JEFFERSON CITY — James Smith, president and treasurer of the Missouri Baptist Foundation will retire from his position and will assume a similar post with the Cooperative Baptist Fellowship Foundation.
MBF head since 1993, Smith announced the decision to the institution’s executive committee on Aug. 13.
“He has done an outstanding job. We are sorry to lose him but wish him the best in this transition,” MBF Chair Tom Ogle said by phone on Aug. 19. “He has had a long and very successful career…and has made great progress with the Foundation.”
“It has been a privilege to serve as president,” Smith told committee members at the Aug. 13 meeting. “You placed confidence in my leadership and have been a superb board of active, engaged servants who have a passion for mission and ministry causes.”
He will begin duties with the CBF Foundation on Oct. 1. Less than 20 years old, the CBF Foundation has assets of around $38 million and serves mission and ministry causes around the world.
“The opportunity to lead the foundation effort of CBF during a critical time for funding mission and ministry efforts is a great challenge,” Smith said. “CBF is a community of faith that is rich in commitment to global missions and faithfulness to Baptist heritage.”
The MBF has not yet named a committee to search for Smith’s replacement, Ogle said, but the executive committee has begun looking at the process.
Since Smith took the helm, Missouri Baptist Foundation assets have grown from $54 million to nearly $170 million and currently stand at about $140 million, with almost 1,200 actively managed accounts.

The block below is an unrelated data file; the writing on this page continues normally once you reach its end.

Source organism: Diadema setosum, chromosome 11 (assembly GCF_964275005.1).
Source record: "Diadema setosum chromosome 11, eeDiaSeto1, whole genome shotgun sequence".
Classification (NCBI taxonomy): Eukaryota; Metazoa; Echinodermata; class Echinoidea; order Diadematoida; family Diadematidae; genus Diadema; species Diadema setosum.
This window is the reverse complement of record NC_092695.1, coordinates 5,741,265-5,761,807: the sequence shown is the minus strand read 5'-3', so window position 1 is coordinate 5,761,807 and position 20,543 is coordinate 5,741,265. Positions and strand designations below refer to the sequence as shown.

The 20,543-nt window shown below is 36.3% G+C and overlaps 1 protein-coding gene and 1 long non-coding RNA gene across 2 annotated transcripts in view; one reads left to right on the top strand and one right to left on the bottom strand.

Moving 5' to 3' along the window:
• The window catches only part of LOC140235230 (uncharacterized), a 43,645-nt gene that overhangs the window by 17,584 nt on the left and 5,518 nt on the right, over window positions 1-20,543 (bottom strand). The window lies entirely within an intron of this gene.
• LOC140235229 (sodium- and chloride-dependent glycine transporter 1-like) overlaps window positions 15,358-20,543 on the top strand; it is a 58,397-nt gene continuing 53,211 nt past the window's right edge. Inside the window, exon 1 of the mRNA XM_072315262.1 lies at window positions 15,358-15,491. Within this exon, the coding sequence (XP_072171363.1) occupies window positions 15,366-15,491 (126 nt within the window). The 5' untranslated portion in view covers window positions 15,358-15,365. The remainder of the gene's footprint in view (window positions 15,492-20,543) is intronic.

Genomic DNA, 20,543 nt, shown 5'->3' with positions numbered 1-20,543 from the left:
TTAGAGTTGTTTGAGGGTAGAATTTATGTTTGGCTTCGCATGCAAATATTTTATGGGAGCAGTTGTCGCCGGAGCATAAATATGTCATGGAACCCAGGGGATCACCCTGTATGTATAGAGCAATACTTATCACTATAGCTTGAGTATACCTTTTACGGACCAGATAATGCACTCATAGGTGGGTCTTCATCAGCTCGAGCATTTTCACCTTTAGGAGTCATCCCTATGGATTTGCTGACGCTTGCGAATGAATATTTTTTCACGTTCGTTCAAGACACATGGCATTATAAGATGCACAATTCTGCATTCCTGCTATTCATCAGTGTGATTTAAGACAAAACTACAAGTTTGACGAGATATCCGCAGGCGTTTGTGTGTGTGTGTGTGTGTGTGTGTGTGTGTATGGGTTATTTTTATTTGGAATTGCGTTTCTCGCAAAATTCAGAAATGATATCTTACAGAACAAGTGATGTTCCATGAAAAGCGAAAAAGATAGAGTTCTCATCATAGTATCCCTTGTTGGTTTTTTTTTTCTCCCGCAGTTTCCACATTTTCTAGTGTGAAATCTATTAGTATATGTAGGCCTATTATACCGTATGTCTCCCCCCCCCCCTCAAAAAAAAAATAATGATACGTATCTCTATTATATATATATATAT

The Foundation also has distributed more than $102.2 million in income to mission and ministry causes since 1993, with Cooperative Program distribution exceeding CP receipts.
The MBF has not received CP funds through the Missouri Baptist Convention since 2002. The Foundation was among five formerly MBC-affiliated entities that changed their charters in 2000 and 2001 to elect their own trustees. The convention withdrew CP funding in 2002 and filed legal action against the MBF, Word&Way, Windermere Baptist Conference Center, The Baptist Home and Missouri Baptist University in August that year. Only Word&Way has been completely removed from ongoing litigation.
In addition to his work with the Foundation, Smith, an ordained Baptist minister, has served as interim pastor of several Missouri churches, including First Baptist churches in California and Tipton; South Haven Baptist and University Heights Baptist churches, Springfield; Clarksburg Baptist Church; and Union Hill Baptist Church, Holt’s Summit, among several others. He currently is interim at Memorial Baptist Church, Columbia, where he has served since July 2009.
Before accepting the Missouri post, he served as executive vice president of the Oklahoma Baptist Foundation.